Personal Knowledge Graphs:

Connected thinking to boost productivity, creativity and discovery

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Personal Knowledge Graphs book 3D

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Is your thinking connected?
Do you write, read, research and think for work or leisure? Then you’ll have years of notes, ideas, articles and images. But all those thoughts are decaying. They are stuck in dusty notebooks, forgotten files on old backups and buried emails.
What if…
  • all the thinking you had ever done was live, fresh and connected?
  • adding new knowledge popped up connections to writing and reading you had forgotten?
  • you could travel through your thoughts like surfing the web?
That is connected thinking. That is a Personal Knowledge Graph.
In Personal Knowledge Graphs, experts and researchers explore the latest uses of PKGs. We mine the bumps to productivity, creativity and serendipity that come from a PKG practice. And delve into new developments and novel ways of thinking about and using PKGs to go beyond just linking topics and text.
Want to expand your mind and go deeper with PKGs?
Personal Knowledge Graphs: Connecting Thinking to Boost Productivity, Creativity and Insight will link you to the cutting edge of tools for thought.
Also available as a downloadable graph.
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Praise for Personal Knowledge Graphs: Connected thinking to boost productivity, creativity and discovery


Personal Knowledge Graphs is an important contribution, both to the Personal Data community as well as to the Knowledge Graph community. Many people use personal and note-taking applications without being aware of the potential for their connection in a much broader ecosystem of data. Up until now, the Knowledge Graph community has been primarily focused either on making large public datasets connectable through Linked Data initiatives, or linking the data silos of individual firms through Enterprise Knowledge Graphs. This book lays down a bridge that can be traversed both ways.
Dave McComb, President & Co-founder, Semantic Arts, Inc.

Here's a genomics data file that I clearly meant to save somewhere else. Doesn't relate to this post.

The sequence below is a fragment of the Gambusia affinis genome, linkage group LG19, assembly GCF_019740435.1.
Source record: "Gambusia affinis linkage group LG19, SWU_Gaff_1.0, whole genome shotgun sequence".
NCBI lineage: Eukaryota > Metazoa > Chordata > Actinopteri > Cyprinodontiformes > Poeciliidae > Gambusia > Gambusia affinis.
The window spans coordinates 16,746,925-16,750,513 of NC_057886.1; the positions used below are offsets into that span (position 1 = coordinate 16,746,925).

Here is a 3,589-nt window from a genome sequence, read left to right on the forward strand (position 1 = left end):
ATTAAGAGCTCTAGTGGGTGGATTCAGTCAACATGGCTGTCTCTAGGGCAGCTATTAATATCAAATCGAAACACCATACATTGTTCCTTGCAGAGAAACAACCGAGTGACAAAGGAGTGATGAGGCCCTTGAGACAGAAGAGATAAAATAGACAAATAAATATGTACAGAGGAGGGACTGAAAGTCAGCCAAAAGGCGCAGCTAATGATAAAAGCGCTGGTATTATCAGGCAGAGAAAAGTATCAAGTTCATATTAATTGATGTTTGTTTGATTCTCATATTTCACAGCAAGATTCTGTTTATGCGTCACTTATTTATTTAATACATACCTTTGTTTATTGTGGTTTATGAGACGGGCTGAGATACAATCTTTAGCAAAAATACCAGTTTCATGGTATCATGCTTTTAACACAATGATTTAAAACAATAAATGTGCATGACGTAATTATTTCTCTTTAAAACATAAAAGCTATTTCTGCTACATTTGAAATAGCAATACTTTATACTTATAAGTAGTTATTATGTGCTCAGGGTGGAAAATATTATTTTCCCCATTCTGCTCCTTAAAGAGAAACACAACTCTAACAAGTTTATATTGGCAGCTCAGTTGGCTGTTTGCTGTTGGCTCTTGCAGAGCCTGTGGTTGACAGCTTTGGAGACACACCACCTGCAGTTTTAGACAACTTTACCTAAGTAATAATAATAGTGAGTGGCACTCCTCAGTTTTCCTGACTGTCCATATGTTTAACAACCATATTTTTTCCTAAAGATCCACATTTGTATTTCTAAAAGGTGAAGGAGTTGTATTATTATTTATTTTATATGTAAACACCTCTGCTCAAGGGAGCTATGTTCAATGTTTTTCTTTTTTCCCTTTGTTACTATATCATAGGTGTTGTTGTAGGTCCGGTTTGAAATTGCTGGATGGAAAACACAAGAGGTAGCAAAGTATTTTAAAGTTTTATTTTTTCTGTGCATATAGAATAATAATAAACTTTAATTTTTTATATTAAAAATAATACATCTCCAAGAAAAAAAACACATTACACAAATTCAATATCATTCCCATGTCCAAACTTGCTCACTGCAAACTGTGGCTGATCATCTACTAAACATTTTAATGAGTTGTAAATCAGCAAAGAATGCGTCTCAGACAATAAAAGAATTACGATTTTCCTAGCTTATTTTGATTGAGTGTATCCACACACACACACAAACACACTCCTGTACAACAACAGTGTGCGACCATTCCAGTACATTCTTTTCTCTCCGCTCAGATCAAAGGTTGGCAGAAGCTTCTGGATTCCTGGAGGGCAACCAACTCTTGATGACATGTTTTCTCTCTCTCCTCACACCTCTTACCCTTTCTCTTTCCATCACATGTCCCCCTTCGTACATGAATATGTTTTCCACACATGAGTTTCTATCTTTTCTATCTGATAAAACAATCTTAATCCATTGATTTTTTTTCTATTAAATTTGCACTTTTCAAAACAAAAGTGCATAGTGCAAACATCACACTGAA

Knowledge graphs are an effective paradigm for data and knowledge management permeating AI. The rise of Personal Knowledge Graphs can empower individuals towards data sovereignty and control. This book is the first to explore this timely topic.
Beena Ammanath, author of Trustworthy AI

Knowledge Graphs are now widely accepted in industry and government as an effective way to combine, store and query large volumes of heterogeneous data. This book is the first to open the door to a new application of knowledge graphs: individual citizens that want to have control over their own data, with applications ranging from personal archiving all the way up to a personal digital assistant. The book is a collection of accessible contributions that open the door to this new vision on personal knowledge management.
Prof Frank van Harmelen, Professor of Knowledge Representation at the Vrije Universiteit Amsterdam

As a productivity coach, I use PKGs primarily for making knowledge actionable – which has implications for the intake, development, and output of knowledge. The essays Velitchkov and Anadiotis have assembled in Personal Knowledge Graphs cover a wide variety of important PKG topics. Some essays are more philosophical, some are more pragmatic, but all of them deepened my understanding of how I can get the most out of the PKG tools I use.
R.J. Nestor, Productivity and Tools for Thought expert

As the data that individuals need to manage is becoming increasingly complex, there has been a rise in the development of tools and practices to assist in this process. This new generation of tools, although not necessarily based on open and enterprise graph approaches, seem to be converging with them on some level. These tools allow individuals to manage their data as personal knowledge graphs, experienced interactively with edges that can be traversed linking content, in a manner akin to explorations with a “thinking partner”. This timely book thoroughly reviews current research around personal knowledge graphs, with the aim to empower individual users, promoting productivity, data literacy, sovereignty, and interoperability, as well as highlighting future directions.
Prof J. Mark Bishop, Director, TCIDA (Tungsten Centre for Intelligent Data Analytics), Goldsmiths, University of London

Too often today we give away our personal privacy for trinkets and for a little bit of security. But as our software and data mining systems get more powerful, it’s crucial that we seize back control over our data and our lives and personal knowledge graphs have the potential to do that for us before it’s too late.
Dan Jeffries, Managing Director, AI Infrastructure Alliance, Author, Futurist, Engineer, and Systems Architect

A new generation of note-taking tools helps us quickly organize thoughts as knowledge graphs. Integrating Personal Knowledge Graphs will allow users to create more valuable and helpful knowledge than if note-taking is done with siloed tools. This book, written by some of the world’s leading experts on knowledge graphs, promises to explore and push the boundaries of Personal Knowledge Graphs.
Dan McCreary, Distinguished Engineer in AI and Graph at Optum

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